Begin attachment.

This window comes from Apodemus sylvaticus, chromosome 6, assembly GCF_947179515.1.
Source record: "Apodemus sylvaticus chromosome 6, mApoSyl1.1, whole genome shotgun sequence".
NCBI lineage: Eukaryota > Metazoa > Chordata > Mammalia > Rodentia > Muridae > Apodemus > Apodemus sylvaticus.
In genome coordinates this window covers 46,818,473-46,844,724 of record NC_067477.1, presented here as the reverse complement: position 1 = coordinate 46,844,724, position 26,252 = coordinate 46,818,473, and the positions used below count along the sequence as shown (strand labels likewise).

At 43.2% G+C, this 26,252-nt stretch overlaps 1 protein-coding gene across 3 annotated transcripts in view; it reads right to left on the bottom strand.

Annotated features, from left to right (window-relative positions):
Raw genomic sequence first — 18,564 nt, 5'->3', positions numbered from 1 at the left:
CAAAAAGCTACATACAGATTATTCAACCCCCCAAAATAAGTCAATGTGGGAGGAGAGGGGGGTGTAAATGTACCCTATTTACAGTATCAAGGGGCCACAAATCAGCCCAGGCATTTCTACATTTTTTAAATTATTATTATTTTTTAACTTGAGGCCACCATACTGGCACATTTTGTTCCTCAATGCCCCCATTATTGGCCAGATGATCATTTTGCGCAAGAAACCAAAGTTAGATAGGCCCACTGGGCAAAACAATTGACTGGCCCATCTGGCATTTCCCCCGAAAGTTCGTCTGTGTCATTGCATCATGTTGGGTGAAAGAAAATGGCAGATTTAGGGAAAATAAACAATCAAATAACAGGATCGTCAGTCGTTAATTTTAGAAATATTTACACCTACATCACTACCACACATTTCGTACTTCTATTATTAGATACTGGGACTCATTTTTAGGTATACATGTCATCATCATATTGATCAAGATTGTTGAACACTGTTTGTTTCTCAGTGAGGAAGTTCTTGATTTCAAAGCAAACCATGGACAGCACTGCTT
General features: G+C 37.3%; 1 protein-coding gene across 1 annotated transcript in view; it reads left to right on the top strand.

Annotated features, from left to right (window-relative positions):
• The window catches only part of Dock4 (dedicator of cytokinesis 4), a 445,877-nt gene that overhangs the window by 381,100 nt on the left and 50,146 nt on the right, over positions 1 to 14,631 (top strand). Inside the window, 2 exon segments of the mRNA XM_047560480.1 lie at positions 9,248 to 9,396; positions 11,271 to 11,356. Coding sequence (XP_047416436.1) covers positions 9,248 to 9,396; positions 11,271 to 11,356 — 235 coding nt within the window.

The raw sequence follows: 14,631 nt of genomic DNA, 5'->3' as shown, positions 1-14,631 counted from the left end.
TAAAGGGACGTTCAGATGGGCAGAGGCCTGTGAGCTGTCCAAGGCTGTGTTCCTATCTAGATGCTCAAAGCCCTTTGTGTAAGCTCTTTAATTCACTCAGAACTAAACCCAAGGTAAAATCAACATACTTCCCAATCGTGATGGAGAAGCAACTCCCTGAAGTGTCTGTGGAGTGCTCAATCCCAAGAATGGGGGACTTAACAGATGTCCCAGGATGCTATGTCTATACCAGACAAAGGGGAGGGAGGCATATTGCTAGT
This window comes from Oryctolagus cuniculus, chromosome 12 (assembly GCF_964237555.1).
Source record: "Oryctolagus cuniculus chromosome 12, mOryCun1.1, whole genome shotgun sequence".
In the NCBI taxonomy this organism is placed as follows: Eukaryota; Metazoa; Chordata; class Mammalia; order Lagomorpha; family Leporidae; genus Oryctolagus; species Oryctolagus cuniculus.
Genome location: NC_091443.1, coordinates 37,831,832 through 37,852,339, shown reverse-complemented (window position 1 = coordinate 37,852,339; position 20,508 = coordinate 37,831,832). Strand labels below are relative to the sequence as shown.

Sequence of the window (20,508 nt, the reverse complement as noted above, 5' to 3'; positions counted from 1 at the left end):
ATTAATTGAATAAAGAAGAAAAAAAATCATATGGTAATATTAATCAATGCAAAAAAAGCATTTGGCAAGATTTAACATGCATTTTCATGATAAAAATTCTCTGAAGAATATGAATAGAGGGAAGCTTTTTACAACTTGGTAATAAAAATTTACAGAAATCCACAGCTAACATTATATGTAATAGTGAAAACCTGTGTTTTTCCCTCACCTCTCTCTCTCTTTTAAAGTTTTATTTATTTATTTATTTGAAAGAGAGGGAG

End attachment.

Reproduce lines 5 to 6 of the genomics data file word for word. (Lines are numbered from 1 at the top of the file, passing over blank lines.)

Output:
At 43.2% G+C, this 26,252-nt stretch overlaps 1 protein-coding gene across 3 annotated transcripts in view; it reads right to left on the bottom strand.

Annotated features, from left to right (window-relative positions):